Send to

Choose Destination
See comment in PubMed Commons below
Int J Clin Pract. 2013 Aug;67(8):733-9. doi: 10.1111/ijcp.12033.

Lower incidence of inappropriate shock therapy in patients with combined cardiac resynchronisation therapy defibrillators (CRT-D) compared with patients with non-CRT defibrillators (ICDs).

Author information

Kings College London, London, UK.



A significant number of patients experience inappropriate shock therapy (IST) from implantable cardioverter-defibrillators (ICD). An increasing number of patients with advanced heart failure receive combined ICD and cardiac resynchronisation therapy devices (CRT-D). The incidence of IST in this group is less well described. We aimed to assess the incidence and predictors of IST in CRT-D patients.


A retrospective cohort study of prospectively collected data on patients who received an ICD and CRT-D between October 2007 and January 2009 at our institution were studied. The primary outcome measures were the IST event rate and all-cause mortality.


A total of 185 patients with ICD/CRT-D (100/85) were included in the analysis. Eighteen patients experienced 35 episodes of IST during the follow-up (21 ± 13 months). There was a significantly lower IST cumulative event rate in the CRT-D vs. ICD group, 5% (CI: 1-13%) vs. 19% (95% CI: 11-30%) by 24 months, (p = 0.017). The majority of the IST was caused by atrial arrhythmias with atrial fibrillation accounting for 28 episodes of IST in nine patients. Multivariate analysis using Cox hazard model including baseline characteristics and coexisting appropriate shock therapy showed that a history of atrial fibrillation/flutter was the strongest independent predictor of IST with a hazard ratio of 3.53 (p = 0.019).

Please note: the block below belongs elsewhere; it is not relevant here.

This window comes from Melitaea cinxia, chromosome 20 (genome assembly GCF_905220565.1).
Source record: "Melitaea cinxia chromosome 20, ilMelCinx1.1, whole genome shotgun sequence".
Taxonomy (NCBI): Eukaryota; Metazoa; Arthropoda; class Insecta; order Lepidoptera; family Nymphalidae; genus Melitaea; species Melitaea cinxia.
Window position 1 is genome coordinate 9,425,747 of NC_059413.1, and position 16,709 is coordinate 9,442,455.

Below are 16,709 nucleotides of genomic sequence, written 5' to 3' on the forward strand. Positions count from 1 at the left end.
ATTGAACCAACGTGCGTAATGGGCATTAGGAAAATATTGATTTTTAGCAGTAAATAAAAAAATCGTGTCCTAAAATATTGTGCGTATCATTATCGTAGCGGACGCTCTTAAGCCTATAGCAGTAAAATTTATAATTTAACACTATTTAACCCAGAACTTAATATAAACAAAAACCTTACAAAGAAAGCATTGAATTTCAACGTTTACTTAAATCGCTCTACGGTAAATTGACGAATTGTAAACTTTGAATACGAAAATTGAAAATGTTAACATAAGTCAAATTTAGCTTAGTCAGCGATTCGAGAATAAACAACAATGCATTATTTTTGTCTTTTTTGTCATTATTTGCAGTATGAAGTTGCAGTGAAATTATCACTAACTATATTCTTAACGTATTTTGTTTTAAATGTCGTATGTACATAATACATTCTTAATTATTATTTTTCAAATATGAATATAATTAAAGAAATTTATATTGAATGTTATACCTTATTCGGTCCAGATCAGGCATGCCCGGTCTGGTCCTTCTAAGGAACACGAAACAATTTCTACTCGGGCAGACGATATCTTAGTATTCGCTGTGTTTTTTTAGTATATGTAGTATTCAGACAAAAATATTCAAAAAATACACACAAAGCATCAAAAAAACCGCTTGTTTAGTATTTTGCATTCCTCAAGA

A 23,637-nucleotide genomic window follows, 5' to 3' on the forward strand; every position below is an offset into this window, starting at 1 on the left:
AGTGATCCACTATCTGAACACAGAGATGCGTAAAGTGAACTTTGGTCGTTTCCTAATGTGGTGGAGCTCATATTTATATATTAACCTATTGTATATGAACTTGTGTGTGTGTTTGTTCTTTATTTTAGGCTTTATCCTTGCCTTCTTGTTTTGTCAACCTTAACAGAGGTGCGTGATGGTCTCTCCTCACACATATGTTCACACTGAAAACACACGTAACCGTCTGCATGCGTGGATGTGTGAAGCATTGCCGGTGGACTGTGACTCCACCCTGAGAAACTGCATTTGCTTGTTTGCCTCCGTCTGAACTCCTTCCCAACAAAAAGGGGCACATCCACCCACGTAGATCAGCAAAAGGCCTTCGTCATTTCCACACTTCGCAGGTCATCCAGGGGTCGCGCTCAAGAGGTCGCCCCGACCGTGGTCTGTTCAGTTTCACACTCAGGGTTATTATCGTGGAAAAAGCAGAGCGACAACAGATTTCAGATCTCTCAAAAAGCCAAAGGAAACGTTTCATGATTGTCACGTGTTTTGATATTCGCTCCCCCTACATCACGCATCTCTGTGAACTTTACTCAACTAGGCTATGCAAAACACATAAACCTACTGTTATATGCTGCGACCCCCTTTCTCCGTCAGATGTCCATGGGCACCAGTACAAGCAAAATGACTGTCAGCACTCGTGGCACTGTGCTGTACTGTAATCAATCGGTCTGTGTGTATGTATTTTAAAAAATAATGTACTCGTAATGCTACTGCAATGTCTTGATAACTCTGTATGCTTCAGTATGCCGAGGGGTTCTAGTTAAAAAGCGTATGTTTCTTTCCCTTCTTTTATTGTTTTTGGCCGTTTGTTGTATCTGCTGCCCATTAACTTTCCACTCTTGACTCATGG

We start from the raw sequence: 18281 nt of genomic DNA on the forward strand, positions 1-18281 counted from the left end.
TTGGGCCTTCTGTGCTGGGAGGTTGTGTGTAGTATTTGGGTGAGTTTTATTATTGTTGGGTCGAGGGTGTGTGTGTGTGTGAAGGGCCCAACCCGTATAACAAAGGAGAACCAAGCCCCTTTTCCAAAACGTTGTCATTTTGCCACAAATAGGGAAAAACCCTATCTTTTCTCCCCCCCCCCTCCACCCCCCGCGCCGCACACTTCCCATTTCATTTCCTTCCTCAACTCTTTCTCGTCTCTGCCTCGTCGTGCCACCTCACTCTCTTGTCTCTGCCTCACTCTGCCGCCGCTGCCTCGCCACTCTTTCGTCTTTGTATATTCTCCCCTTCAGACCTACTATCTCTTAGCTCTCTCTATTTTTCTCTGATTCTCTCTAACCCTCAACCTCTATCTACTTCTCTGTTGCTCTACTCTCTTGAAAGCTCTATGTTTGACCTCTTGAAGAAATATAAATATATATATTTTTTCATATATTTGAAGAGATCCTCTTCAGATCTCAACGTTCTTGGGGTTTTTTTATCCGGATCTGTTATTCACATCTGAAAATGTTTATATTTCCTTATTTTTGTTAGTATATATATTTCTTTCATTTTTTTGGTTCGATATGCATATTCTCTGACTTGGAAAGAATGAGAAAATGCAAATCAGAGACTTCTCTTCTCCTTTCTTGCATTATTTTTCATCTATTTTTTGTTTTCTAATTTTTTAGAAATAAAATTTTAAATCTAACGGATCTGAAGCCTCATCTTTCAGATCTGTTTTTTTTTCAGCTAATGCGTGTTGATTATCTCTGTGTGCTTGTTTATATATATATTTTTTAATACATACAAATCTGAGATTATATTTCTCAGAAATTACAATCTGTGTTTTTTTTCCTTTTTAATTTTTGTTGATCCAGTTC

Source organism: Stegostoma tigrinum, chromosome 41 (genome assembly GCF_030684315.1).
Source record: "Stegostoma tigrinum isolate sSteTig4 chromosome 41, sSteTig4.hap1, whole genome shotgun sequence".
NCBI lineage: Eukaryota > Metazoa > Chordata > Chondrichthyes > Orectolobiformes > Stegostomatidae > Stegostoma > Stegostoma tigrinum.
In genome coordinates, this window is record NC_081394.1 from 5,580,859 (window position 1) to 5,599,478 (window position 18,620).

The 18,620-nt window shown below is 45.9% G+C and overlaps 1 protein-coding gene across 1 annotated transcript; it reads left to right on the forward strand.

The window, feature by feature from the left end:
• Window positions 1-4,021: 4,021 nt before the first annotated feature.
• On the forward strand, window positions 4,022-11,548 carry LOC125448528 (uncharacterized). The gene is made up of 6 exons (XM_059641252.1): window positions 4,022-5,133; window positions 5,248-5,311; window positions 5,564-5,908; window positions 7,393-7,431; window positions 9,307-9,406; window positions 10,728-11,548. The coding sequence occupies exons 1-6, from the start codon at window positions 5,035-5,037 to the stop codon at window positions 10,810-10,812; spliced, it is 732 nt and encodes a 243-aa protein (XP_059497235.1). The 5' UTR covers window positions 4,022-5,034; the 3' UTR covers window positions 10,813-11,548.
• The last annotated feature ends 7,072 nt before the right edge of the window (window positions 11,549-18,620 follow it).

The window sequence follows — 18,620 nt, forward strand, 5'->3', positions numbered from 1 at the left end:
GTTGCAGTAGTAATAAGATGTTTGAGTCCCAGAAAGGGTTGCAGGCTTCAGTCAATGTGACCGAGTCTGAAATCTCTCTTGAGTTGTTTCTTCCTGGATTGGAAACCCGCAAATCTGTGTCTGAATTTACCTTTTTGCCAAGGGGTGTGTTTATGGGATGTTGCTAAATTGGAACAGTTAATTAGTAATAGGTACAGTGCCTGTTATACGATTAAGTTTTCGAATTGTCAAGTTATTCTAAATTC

Patients with CRT-D had a significantly lower incidence of IST compared with patients receiving an ICD. Given that atrial arrhythmia remained the commonest trigger for IST, our finding lends support to the hypothesis that CRT may reduce atrial fibrillation burden in patients receiving CRT-D.

[Indexed for MEDLINE]
PubMed Commons home

PubMed Commons

How to join PubMed Commons

    Supplemental Content

    Full text links

    Icon for Wiley
    Loading ...
    Support Center